Someone recently asked me what I had learned in my 54 years on this earth. I realized that it has come down to this:
If you know that you’re an idiot, you can be a genius.
Human beings are idiots. Our brains are a kludge: layer upon layer of evolutionary adaptations to conditions that vanished millenia ago.
Cognitive biases rule the day. My own afflictions have included congruence bias, expectation bias and the hostile media effect. Even more virulent have been the just world hypothesis (something I believed even before I believed in God) and confirmation bias (the tendency to embrace evidence that agrees with what I already believe and deflect that which does not).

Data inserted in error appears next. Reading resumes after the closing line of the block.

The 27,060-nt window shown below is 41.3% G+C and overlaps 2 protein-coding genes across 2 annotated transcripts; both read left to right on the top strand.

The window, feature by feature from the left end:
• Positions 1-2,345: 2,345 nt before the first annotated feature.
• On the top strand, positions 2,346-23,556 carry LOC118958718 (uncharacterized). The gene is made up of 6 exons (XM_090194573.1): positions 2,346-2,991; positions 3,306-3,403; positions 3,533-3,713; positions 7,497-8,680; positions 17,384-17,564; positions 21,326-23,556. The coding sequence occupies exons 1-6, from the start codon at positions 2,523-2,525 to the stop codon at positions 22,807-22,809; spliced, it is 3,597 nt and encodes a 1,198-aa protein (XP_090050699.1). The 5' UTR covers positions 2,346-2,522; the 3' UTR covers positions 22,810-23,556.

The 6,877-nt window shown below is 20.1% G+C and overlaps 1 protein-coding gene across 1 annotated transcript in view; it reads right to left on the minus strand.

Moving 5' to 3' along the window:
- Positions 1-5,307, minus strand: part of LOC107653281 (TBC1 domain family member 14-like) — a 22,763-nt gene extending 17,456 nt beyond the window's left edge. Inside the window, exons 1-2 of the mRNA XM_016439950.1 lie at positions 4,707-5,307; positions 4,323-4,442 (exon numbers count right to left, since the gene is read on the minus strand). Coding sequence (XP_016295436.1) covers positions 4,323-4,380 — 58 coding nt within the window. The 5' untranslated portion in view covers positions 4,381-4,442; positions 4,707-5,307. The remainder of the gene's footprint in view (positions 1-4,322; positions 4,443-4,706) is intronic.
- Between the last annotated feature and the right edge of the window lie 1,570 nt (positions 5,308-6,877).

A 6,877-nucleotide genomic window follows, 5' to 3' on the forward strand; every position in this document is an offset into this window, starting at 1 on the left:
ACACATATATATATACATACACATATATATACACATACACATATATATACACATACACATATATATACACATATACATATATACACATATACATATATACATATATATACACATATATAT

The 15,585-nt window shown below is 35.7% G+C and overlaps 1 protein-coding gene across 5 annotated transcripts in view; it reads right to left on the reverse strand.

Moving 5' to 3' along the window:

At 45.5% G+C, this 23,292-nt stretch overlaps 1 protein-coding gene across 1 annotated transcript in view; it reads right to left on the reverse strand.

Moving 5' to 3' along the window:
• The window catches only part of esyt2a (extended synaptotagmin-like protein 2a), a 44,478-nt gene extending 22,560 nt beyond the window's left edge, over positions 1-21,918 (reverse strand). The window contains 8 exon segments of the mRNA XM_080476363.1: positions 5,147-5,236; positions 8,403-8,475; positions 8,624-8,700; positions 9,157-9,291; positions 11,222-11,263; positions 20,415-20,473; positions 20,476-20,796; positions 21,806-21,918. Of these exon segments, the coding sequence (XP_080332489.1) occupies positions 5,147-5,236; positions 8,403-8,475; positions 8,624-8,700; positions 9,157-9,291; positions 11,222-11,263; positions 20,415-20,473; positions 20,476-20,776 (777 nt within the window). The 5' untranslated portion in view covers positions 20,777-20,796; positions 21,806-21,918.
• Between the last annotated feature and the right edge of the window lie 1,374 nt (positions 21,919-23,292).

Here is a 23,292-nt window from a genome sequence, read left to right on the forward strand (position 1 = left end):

It’s no wonder that many religions caution us not to trust our own brains.
Yet somehow we have stumbled upon ways to overcome our biases. Sir Karl Popper‘s take on the scientific method is entirely an exercise in bias-fighting: don’t even entertain a hypothesis unless you know how it might be disproven, and continue to be cautious even after the hypothesis has survived many attempts to discredit it.
We have discovered the importance of a skeptical, free press. We know that nothing is more dangerous than the suppression of those who disagree with us and have enshrined an invitation to dissent in the first and most beloved amendment of our constitution.
That is how you become a genius — by refusing to trust even yourself. If your epistemology gets beyond “I have a burning in my bosom” you can learn a lot. We must question and test constantly.
Only by lacking confidence can we gain the right to confidence.
Only by listening to others do we become qualified to listen to ourselves.
Only by admitting that we’re idiots can we become geniuses.